https://doi.org/10.1371/journal.ppat.1008207.g004

Systemic dissemination of Chlamydia is essential for induction of Chlamydia-specific antibody response and does not depend on Chlamydia ascension to the upper FRT

Although systemic dissemination of Chlamydia was inhibited in splenectomized, CCR7-/-, and FTY720-treated mice compared to controls (Figs 24), there were no differences in Chlamydia titers in vaginal swabs among these groups and controls at any time point (0, 3, 6, 9 or 12 dpi) (Fig 5A). Systemic dissemination of Chlamydia however, is critical for induction of adaptive immunity, as splenectomized, CCR7-/-, and FTY720-treated mice exhibited no (splenectomized, FTY720-treated), or significantly reduced (CCR7-/-) Chlamydia-specific serum IgG antibodies compared to C57BL/6 controls (Fig 5B). While all PV infected C57BL/6 mice had high serum IgG titers by 14 dpi regardless of the dose (106 or 107 IFU), all splenectomized and FTY720-treated mice were negative for Chlamydia-specific IgG, and only 3/11 CCR7-/- mice had Chlamydia-specific IgG titers (albeit low), reflecting the observed delayed Chlamydia dissemination in CCR7-/- mice (Fig 5B). In addition, ascension of Chlamydia in the upper FRT is not critical for its systemic dissemination, as there were no differences in Chlamydia titers in ILNs (p<0.4), spleen (p<0.3), or ceca (p<0.8) between controls and uterectomized mice (Fig 5C–5E) at 7 dpi.

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Fig 5. Systemic dissemination of Chlamydia is essential for induction of serum antibodies and does not depend on Chlamydia ascension in the upper FRT.

(A) Vaginal swab titers of splenectomized, FTY720-treated, CCR7-/-, and C57BL/6 control mice at 0, 3, 6, 9 and 12 dpi PV with 106 IFU of Chlamydia. (B) Serum IgG titers of splenectomized, FTY720-treated, CCR7-/-, and C57BL/6 mice at 14 dpi PV with 106 (and 107 controls) IFU of Chlamydia. IgG titers are expressed as log10 titer values, with the titer being the highest dilution having an absorbance value twice that of the background. (C-E) Chlamydia titers in ILNs, spleen and ceca of control and uterectomized mice at 7 dpi PV with 106 IFU of Chlamydia. Data are representative of two experiments and are expressed as the mean ± SD. Group means were separated using Student’s t-test. Group means that do not share a superscript are significantly different from each other (p<0.05).

https://doi.org/10.1371/journal.ppat.1008207.g005

CD11c+ DCs transport Chlamydia from the FRT to the draining ILNs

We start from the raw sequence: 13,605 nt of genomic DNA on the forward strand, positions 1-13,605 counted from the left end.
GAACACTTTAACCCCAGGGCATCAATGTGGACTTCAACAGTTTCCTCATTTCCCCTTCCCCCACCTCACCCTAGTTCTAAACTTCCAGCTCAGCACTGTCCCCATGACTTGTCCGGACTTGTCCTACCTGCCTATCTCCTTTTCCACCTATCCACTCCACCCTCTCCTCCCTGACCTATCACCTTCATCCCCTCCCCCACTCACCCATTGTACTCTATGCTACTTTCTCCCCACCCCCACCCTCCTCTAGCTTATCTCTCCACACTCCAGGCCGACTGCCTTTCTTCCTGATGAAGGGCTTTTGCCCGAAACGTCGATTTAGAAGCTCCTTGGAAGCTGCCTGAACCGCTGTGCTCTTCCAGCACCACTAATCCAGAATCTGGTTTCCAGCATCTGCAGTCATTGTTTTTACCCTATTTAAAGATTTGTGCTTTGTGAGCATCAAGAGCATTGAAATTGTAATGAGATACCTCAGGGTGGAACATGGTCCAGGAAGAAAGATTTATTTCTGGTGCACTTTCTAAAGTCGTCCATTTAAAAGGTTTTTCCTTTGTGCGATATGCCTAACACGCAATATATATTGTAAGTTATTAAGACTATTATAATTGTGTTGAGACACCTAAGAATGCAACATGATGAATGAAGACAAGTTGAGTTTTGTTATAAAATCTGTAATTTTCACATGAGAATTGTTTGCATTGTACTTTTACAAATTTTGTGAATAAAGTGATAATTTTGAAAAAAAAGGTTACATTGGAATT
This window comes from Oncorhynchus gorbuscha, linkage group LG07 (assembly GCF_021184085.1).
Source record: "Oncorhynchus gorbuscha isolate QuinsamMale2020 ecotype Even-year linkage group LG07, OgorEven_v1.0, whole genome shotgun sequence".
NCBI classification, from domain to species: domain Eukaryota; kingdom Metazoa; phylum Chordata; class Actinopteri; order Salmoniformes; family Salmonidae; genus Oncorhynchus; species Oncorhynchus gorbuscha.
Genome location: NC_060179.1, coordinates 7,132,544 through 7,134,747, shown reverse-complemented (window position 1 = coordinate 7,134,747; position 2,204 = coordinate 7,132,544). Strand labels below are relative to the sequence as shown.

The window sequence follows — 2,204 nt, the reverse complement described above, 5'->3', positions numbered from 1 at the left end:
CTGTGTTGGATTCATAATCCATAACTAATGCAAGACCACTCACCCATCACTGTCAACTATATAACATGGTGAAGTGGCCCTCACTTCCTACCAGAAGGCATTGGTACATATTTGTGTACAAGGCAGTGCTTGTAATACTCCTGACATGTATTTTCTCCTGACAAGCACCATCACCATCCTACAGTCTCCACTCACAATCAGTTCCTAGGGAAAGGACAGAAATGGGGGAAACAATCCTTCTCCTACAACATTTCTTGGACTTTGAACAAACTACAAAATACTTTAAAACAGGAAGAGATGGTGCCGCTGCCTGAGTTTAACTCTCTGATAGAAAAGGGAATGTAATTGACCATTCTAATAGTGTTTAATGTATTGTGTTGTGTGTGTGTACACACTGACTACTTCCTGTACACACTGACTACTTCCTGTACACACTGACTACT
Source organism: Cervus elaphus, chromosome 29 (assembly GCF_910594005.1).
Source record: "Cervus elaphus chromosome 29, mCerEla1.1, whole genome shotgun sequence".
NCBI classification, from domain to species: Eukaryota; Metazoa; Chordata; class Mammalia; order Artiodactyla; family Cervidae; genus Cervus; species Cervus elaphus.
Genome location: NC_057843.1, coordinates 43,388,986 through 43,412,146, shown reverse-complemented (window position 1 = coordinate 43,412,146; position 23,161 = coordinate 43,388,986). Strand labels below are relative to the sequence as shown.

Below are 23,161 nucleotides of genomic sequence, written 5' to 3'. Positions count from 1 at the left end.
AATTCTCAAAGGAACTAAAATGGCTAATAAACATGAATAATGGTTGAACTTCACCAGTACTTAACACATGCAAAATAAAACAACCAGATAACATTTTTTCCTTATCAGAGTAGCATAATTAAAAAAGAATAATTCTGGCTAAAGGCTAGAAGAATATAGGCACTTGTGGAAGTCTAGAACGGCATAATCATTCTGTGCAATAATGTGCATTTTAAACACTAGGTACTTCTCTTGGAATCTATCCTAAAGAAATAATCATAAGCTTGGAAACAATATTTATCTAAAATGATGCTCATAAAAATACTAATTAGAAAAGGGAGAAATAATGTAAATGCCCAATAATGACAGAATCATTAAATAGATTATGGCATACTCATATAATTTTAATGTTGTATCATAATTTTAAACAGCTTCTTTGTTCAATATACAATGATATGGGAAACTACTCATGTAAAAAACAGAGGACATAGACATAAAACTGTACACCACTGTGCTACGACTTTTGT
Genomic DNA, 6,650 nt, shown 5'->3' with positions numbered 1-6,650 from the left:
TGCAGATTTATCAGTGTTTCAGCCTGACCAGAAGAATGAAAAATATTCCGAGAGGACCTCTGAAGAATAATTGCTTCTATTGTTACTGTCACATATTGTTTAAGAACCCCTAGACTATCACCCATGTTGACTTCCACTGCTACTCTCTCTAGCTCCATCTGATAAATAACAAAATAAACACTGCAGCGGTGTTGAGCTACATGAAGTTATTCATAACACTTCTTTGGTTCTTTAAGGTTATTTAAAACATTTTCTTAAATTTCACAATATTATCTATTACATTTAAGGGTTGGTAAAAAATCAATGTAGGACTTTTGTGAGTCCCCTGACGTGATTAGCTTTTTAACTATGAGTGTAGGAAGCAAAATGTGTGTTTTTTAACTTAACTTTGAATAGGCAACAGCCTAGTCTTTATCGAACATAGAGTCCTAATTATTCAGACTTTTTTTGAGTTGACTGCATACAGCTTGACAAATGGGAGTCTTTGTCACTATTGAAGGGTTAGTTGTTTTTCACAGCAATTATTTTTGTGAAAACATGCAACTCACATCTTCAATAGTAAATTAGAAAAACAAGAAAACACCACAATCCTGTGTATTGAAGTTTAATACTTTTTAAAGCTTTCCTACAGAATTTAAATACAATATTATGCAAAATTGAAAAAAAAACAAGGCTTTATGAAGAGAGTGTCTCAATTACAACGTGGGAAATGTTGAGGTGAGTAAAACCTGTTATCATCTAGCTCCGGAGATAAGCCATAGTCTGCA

At 7 dpi there was a significant increase in the ILN size (S3A and S3B Fig), likely caused by induced immune responses, increased cell recruitment and proliferation following ILN infection. Moreover, live Chlamydia was present in CD11c+ DCs isolated from ILNs of PV-infected mice at 3 and 7 dpi (Fig 6A). We then set out to examine whether CD11c+ DCs of the FRT mediate Chlamydia transport from the FRT to the draining ILNs. To address this question, control (C57BL/6 background that lack high affinity diphtheria toxin (DTx) receptor) and CD11c-DTR mice were injected intra-peritoneally (IP) with DTx at 0 or 3 dpi for selective depletion of CD11c+ DCs. At 3 or 7 dpi ILNs, spleen, and cecal scrapings were collected and their Chlamydia loads determined. Depletion of CD11c+ DCs prior to infection completely abrogated infection of the ILNs at 3 dpi (Fig 6B) with ILNs of all 10 mice (across two separate studies) being negative for Chlamydia (Fig 6B). As expected, no Chlamydia was recovered from spleens and ceca of control or CD11c-DTR mice at 3 dpi (S3D and S3E Fig). These results indicate that CD11c+ DCs transport Chlamydia from the FRT to the ILNs (Fig 6B). In addition to being negative for Chlamydia, ILNs of CD11c-DTR mice were of normal size, much like the ILNs of control mice (S3A Fig). The lack of CD11c+ DCs did not affect Chlamydia loads at 3 dpi in vaginal swabs, as there were no differences in titers between control and CD11c-DTR mice (Fig 6C). Depletion of CD11c+ DCs was confirmed by FACS analysis of CD11c+ DC proportions in the lymph nodes and spleens of control and CD11c-DTR mice at 24h post-DTx treatment (Fig 6D and 6E). We then examined whether CD11c+ DC depletion prior to and after infection of ILNs (at 0 or 3 dpi) would affect Chlamydia burden in the spleen and the GI tract at 7 dpi. DTx treatment had no effect on FRT Chlamydia titers, as no differences in Chlamydia loads of vaginal swabs were observed among DTx-treated controls or CD11c-DTR mice at 3 (p<0.8) or 6 dpi (p<0.8) (Fig 6F). At 7 dpi, we saw no significant differences in Chlamydia titers in ILNs (p<0.18) and spleens (p<0.4) among C57BL/6 controls and CD11c-DTR mice following DTx treatment at 0 or 3 dpi, although CD11c-DTR mice had numerically lower Chlamydia loads in these tissues (Fig 6G and 6H). However, depletion of CD11c+ DCs at 0 or 3 dpi abrogated Chlamydia dissemination to the GI tract, as at 7 dpi ceca of all CD11c-DTR mice (treated with DTx at 0 or 3 dpi) were negative for Chlamydia and DTx-treated control mice exhibited significantly higher cecal Chlamydia titers (p<0.001) (Fig 6I). Presence of Chlamydia in spleens, but not ceca of DTx-treated CD11c-DTR mice at 7 dpi again indicates that Chlamydia infects the spleen before spreading to the GI tract. In addition, there were no differences in cecal Chlamydia titers between DTx-treated and untreated controls (S3C Fig). Taken together, our findings may be summed up as follows: 1) After FRT infection, Chlamydia reaches the GI tract in stages, by first infecting ILNs, then the spleen, and the GI tract; 2) Low dose PV infection delays, but does not abrogate Chlamydia dissemination to the spleen and the GI tract; 3) Ascension of Chlamydia to the upper FRT is not essential for its systemic dissemination; 4) Inhibition of cell migration in CCR7-/- and FTY720-treated mice delays or abrogates Chlamydia systemic dissemination; and 5) CD11c+ DCs mediate the first step of Chlamydia systemic dissemination, from the FRT to the draining ILNs.